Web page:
On the up - Issue 165 - Magazine | Monocle

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Some 34 years since the fall of communism, Warsaw is a thriving European capital with an increasingly international population. When Russia invaded Ukraine in February 2022, the city welcomed 300,000 Ukrainian refugees with open arms, boosting Warsaw’s population by about 17 per cent. It is something of a domestic political haven too: while the country is governed by the socially conservative Law and Justice party, the city has a liberal mayor, Rafal Trzaskowski.

Beyond the concrete-heavy centre, Warsaw has lots of green space and neighbourhoods such as Mokotow, Zoliborz and Saska Kepa draw young families with their leafy streets and sought-after pre-war apartments (much of the city was destroyed during the Second World War). Once the weather warms, the embankment along the Vistula, which splits the city, comes alive with joggers, cyclists and people making the most of the outdoor seating. Between the hearty Georgian bakeries, the endless vegetarian options and the traditional Polish fare, the city’s food scene is increasingly diverse too. Decent coffee is no longer hard to find either.

However, problems do remain, including air pollution, with Warsaw recording some of the worst for a capital city in Europe. Plans announced by Trzaskowski this year will ban old petrol and diesel cars from the city centre from July 2024. And while life in Warsaw has continued much as usual despite the war in neighbouring Ukraine, inflation in Poland has surged, reaching more than 18 per cent in early 2023. Housing has become more expensive and, exacerbated by the influx of refugees, hard to find. But you won’t catch many Poles complaining about this: support for the Ukrainian struggle is one of the few things that unites people in this increasingly polarised country.



Kuala Lumpur

For years, the Malaysian capital has quietly been one of Southeast Asia’s most pleasant places to live, with high living standards and a less hectic street life than some of its regional counterparts. Affordable retail rents have allowed independent shops and creative spaces to flourish, including APW, an old printing-press site converted into a semi-outdoor complex to comprise wine bars, coffee shops and fashion labels, and the Zhongshan Building, a former commercial block that now houses artist studios, booksellers, bakeries and stationery shops. Cultural events such as the KL Art Book Fair, launched in 2021, are giving residents more to explore and drawing regional artists and publishers to the city.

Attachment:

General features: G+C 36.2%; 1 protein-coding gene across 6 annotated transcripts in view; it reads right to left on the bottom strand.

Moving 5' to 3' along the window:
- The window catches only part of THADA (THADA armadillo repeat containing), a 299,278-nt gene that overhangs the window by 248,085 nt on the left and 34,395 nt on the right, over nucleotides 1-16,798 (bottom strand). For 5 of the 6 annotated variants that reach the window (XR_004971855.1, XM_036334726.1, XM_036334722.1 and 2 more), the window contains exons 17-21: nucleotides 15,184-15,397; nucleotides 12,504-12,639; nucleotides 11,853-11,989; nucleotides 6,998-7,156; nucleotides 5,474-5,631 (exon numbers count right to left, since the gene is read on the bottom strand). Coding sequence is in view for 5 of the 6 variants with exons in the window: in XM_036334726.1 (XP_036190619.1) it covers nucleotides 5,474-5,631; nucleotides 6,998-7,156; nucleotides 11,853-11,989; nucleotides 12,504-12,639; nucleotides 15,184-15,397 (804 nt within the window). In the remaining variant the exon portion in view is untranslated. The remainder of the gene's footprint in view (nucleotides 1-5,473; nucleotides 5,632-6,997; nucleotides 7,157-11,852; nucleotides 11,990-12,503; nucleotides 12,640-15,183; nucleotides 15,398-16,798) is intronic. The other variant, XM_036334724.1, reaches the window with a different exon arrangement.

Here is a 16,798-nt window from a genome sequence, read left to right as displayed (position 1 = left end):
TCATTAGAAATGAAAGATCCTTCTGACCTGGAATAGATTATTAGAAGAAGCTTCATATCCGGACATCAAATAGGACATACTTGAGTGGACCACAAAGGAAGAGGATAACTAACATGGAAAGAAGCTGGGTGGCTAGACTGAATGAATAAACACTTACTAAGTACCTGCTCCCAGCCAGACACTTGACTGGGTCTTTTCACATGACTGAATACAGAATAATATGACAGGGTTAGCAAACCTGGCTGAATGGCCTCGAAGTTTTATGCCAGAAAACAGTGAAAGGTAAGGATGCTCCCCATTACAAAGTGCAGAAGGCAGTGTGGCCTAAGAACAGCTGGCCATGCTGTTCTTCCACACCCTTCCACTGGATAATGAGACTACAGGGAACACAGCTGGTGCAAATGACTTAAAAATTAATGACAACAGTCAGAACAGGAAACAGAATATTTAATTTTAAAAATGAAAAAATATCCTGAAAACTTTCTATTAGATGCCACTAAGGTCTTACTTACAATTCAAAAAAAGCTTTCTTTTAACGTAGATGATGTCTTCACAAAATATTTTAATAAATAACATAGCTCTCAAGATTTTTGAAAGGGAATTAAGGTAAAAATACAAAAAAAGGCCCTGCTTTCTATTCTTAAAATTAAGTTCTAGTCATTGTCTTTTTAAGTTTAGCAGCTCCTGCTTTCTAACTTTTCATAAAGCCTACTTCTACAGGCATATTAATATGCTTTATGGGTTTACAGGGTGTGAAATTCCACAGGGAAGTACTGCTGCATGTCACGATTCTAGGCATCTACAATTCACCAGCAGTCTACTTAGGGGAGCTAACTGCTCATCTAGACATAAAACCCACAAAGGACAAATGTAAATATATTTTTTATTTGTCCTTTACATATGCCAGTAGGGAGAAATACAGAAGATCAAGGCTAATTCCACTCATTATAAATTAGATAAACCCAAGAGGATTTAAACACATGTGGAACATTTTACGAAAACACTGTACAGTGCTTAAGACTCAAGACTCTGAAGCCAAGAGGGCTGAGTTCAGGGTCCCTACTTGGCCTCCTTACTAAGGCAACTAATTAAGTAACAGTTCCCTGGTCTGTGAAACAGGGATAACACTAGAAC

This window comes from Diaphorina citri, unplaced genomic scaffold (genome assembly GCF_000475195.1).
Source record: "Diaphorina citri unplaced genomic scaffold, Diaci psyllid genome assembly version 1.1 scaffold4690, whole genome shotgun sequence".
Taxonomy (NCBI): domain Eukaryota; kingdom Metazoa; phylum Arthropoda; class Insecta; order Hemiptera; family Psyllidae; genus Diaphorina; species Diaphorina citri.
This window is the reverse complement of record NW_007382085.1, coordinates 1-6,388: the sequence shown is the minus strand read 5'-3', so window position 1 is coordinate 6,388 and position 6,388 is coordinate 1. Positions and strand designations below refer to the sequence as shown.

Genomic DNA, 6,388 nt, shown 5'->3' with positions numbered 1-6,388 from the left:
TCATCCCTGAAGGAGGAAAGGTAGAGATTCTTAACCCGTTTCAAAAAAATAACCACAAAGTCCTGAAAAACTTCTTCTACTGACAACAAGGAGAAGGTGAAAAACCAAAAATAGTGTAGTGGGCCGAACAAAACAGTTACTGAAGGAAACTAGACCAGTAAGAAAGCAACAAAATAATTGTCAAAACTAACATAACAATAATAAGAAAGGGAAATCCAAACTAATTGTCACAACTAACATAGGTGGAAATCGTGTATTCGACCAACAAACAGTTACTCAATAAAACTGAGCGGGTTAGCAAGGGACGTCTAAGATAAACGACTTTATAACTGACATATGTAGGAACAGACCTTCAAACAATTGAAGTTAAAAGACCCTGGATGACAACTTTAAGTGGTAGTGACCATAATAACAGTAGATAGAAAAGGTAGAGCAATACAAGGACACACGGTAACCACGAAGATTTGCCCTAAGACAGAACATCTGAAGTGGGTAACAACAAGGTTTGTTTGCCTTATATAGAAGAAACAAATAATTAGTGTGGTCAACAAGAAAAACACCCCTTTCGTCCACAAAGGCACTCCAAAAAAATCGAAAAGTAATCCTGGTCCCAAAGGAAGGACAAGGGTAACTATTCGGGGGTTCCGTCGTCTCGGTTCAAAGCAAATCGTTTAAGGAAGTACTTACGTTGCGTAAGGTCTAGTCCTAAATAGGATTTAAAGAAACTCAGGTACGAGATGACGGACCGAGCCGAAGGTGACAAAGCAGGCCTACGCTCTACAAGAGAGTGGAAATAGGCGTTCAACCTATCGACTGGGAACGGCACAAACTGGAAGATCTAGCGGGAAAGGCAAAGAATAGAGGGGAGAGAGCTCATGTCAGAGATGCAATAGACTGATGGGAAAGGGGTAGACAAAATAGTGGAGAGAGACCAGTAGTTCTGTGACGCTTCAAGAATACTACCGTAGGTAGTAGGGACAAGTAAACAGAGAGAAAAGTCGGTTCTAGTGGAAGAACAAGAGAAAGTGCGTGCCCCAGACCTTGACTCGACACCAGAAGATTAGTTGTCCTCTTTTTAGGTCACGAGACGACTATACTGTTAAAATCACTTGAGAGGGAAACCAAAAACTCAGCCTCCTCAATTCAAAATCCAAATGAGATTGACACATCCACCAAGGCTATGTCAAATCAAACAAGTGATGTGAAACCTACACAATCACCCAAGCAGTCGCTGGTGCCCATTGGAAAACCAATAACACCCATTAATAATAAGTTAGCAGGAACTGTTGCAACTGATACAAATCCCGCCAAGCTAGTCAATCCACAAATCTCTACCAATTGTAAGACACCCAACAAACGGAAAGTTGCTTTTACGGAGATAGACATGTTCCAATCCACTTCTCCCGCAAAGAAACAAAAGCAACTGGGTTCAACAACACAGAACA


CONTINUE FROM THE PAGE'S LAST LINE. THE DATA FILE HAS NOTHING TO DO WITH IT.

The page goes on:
Kuala Lumpur has always had an outsized culinary influence but the restaurant and bar scene is booming, with new openings led by young Malaysian chefs and mixologists, from envelope-pushing fine-dining restaurant Eat and Cook to experimental bistro Small Shifting Space and cocktail bar Sanctuary 38. Though Kuala Lumpur is not widely known for its natural attractions, the city is one of Asia’s greenest. The verdant Perdana Botanical Garden is a tranquil green lung right in the centre with jogging and cycling paths, a large lake and a rich living collection of tropical flora. More adventurous trekkers can easily explore the many slivers of rainforested greenery that dot downtown.

Traffic is an ongoing issue in this sprawling metropolis, however, and recent improvements in public transport have not proved sufficient to wean residents off their cars. Train delays and a lack of last-mile connectivity at stations have hindered the effectiveness of commuter rail lines. Solving these issues would mean more passengers and less traffic and pollution. A long-anticipated high-speed rail that was set to link Kuala Lumpur and Singapore was terminated in 2021 after a long impasse; reviving this project would be a coup for the current government and a huge quality-of-life boost for the city’s residents.



With its streets fringed with colonial-era, pastel-hued buildings and haciendas built during the boom of the henequen industry, Mérida has one of the prettiest historic centres in Mexico. While the beauty is one of the more obvious reasons creatives have been lured here, the city’s affordability is also part of its attraction. When renowned curator and gallerist José García relocated to Mérida from Mexico City in 2016, he was able to buy a gallery space rather than rent. “It’s easy to be creative because it’s more affordable,” says García, who now owns five businesses across the city, including Salón Gallos, an exhibition space that also comprises a restaurant, cinema and bar.